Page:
Sharmaji by Anjana Appachana

In Sharmaji by Anjana Appachana we have the theme of conflict, tradition, modernity, disillusion and escape. Narrated in the third person by an unnamed narrator the reader realises from the beginning of the story that Appachana may be exploring the theme of conflict. Sharma is late for work and is being questioned by Mahesh. What is interesting about the initial conflict is that fact that though Sharma is in the wrong (again) he defends himself with a lie which may leave some readers to suspect that Sharma is prepared to lie rather than tell the truth when it comes to any difficulties that he might incur in work. What is also interesting is that while Sharma is talking to Miss Das he tells her about the award he won for his work twenty years ago. This may be important as it would appear that this is the only award that Sharma has ever received in work. Yet to him it is a milestone to be proud of despite the passing of time and the fact that nobody remembers Sharma receiving the award. If anything it soon becomes clear to the reader as the story progresses that Sharma is not only a lazy employee but he is also not dedicated to his work. In reality he expects to be paid for doing nothing. Something which some critics might suggest is ridiculous.

There is also an element of tradition versus modernity in the story. Gupta is looking for a wife or at least his parents are looking for a wife for him based upon the information given to them by an astrologer. Also Sharma saves money (fifty rupees a month) for his daughters’ dowry. It is as though neither Gupta nor Sharma’s daughters have a real say in who they will marry. Something which is in contradiction to Miss Das’ relationship with her husband. Not only has she decided upon continuing to work but she still retains her maiden name. Seeing no point in taking her husband’s name. If anything Sharma and Miss Das take a different approach when it comes to life. With Sharma following a more traditional route. It is also noticeable that despite being paid to work throughout the story Sharma does no work. He spends his time in the canteen with Gupta or in his manager or Miss Das’ office. At no stage is Sharma productive. Though Sharma may disagree and consider his day to be a success due to the fact that he has done no work and will still get paid.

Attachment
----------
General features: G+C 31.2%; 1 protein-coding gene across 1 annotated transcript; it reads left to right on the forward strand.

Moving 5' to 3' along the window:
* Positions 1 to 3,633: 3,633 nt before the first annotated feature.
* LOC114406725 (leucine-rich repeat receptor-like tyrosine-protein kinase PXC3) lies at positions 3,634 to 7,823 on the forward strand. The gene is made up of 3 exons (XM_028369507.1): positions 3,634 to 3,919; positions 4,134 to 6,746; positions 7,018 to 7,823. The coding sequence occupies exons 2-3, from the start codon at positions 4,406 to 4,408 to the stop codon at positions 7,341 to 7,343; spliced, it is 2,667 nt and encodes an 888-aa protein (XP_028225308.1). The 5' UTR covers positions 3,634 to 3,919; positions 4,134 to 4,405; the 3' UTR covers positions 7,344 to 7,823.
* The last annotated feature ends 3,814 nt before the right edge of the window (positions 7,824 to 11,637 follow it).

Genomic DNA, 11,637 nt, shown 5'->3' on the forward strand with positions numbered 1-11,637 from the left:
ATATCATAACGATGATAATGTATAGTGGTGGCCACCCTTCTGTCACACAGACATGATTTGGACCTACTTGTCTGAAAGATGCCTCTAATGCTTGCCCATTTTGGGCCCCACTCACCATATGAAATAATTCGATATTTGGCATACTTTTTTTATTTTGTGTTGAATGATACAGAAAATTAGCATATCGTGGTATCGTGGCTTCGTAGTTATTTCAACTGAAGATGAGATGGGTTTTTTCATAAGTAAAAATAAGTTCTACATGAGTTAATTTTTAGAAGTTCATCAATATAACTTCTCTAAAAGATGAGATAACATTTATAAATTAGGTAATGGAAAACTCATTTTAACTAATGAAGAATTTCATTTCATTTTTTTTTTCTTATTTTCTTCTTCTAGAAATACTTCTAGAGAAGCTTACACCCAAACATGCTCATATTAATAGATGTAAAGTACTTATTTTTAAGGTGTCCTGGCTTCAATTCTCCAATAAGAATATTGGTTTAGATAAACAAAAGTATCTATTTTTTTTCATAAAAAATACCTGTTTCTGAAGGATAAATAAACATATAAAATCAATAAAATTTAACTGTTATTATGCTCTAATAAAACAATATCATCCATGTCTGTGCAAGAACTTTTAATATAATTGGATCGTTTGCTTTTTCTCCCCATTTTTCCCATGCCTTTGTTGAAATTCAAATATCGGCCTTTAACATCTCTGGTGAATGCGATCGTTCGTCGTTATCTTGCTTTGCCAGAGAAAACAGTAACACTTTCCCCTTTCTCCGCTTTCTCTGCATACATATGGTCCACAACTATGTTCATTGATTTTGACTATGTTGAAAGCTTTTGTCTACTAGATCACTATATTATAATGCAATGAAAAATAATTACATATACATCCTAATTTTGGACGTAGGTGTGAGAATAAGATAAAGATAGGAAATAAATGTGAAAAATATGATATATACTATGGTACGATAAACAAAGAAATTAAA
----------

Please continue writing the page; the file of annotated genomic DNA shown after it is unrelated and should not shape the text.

Throughout the story there is as sense that Sharma is using his ability to tell a story (or to lie) to get what he wants. He believes that if he bombards a person with information about his own goodness he will be able to continue as he does. Something which is difficult not to believe particularly when Sharma has his conversation with Miss Das. He turns the conversation around from it being about him to being about her. If anything Sharma is attempting to flatter Miss Das in order that he will not be punished and if he is punished that the punishment will not be too extreme. His conflict with his manager is also interesting as he goes on the attack just as he did with Mahesh. As mentioned Sharma is not afraid to lie in order that the status quo remains. He also believes in the power of the trade union in work which if anything is as questionable as Sharma and his activities.

The end of the story is interesting as the reader sees just how disillusioned Sharma is with his job. He has been a clerk for twenty-five years and rather than keep his head down. When he gets back to his desk he begins to write poetry. It is as though Sharma has a constant need to escape from the environment he finds himself in. Something which may be understandable to some readers considering that Sharma has never been promoted. He may have seen others like Mahesh come into the company and be given roles that would be considered to be more responsible than Sharma’s role in the company. It is for this reason that the reader does not suspect that Sharma will change his ways. He feels as though he has nothing to lose. However the reality may be very different. The fact that Sharma was handed a charge sheet is something which should be taken seriously. Even if Sharma himself refuses to do so. Should Sharma not change his ways he may well find himself unemployed. He might find that his manager and Miss Das can only be charmed so much before they take action which will directly affect Sharma’s livelihood.

Cite Post
McManus, Dermot. "Sharmaji by Anjana Appachana." The Sitting Bee. The Sitting Bee, 13 Oct. 2018. Web.


Leave a Reply

Your email address will not be published. Required fields are marked *